Being a small state, Delaware did not muster a great number of formations during the war. Nine infantry regiments, a cavalry regiment, some independent companies, along with a couple batteries of artillery. Previously, we detailed what amounted to two and a half batteries of artillerymen from Delaware seeing service during the third quarter of 1863. By December 1863, that was down to an even two batteries… and even with that, only one of them was actually credited as an artillery battery doing artillery things:
- 1st Light Battery: Reporting at Camp Barry, District of Columbia, with six 3-inch Ordnance Rifles. After duty in New York dealing with the draft riot crisis, the battery returned to Washington, DC in mid-September. They were assigned to the Artillery Camp of Instruction. Captain Benjamin Nields commanded (for whom the battery is often identified). The battery remained there until February 1864, when it was dispatched to the Department of the Gulf.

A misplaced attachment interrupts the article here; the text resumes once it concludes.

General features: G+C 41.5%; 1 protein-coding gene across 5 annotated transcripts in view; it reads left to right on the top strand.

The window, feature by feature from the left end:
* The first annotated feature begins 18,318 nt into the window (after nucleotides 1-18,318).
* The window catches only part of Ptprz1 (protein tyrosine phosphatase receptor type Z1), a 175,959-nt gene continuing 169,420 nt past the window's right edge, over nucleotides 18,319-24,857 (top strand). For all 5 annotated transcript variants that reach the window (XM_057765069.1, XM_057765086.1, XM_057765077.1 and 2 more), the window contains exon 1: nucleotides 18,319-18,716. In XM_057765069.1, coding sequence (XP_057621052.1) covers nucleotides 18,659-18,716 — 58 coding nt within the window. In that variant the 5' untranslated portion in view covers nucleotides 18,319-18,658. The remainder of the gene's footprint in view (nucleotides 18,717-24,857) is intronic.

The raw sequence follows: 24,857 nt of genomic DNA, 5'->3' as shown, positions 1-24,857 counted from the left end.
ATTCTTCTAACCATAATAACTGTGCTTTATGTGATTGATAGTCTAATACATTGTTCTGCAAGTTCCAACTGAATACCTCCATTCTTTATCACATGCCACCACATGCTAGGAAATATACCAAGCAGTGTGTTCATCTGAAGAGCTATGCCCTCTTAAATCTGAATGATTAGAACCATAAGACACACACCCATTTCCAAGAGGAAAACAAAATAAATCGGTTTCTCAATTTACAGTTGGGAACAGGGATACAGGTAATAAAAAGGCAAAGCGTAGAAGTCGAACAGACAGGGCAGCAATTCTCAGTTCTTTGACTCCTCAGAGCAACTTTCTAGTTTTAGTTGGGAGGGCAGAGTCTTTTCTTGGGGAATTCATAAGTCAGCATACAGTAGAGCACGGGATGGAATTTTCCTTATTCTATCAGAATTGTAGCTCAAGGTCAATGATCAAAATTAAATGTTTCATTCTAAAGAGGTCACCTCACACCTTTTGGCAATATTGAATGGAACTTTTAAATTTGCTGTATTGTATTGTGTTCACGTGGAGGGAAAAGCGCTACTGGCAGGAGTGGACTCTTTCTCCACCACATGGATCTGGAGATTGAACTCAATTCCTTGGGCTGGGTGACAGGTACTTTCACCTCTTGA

Crossley’s Half-Battery of heavy artillery, a militia unit brought into service in response to the Confederate invasion of Pennsylvania, mustered out at the end of September. That leaves only Ahl’s Heavy Artillery Company, which was actually listed on the previous quarter summary, to discuss. Though listed as heavy artillery, Ahl’s company was in reality a guard force for prisoners held at Fort Delaware. Immigrants and galvanized Confederates dominated the ranks. Given the nature of Ahl’s service and assignments, I can understand the exclusion from the summaries.
Moving on to the ammunition reported, we skip past the smoothbore columns to the Hotchkiss:
- 1st Battery: 3 Hotchkiss time fuse shell for 3-inch rifles.
- 1st Battery: 299 Hotchkiss percussion fuse shell, 166 Hotchiss case (bullet) shell, and 142 Hotchkiss canister for 3-inch rifles.
Moving on to the Schenkl columns:
- 1st Battery: 487 Schenkl case shot for 3-inch rifles.
For small arms reported:
- 1st Battery: Seventeen army revolvers and twenty-eight horse artillery sabers.
Now to the cartridge bags, powder, fuses, and primers:
- 1st Battery: 90 cartridge bags for 3-inch rifles.
- 1st Battery: 242 cartridges for army revolvers, 401 friction primers, 50 yards of slow match, and 140 percussion caps for pistols.
The Delaware artillerists under Niels had ample time to get their drill correct. And they would put that to good use in the following year. Their luggage would very shortly have tags for New Orleans and various river ports on the Red River and Mississippi River.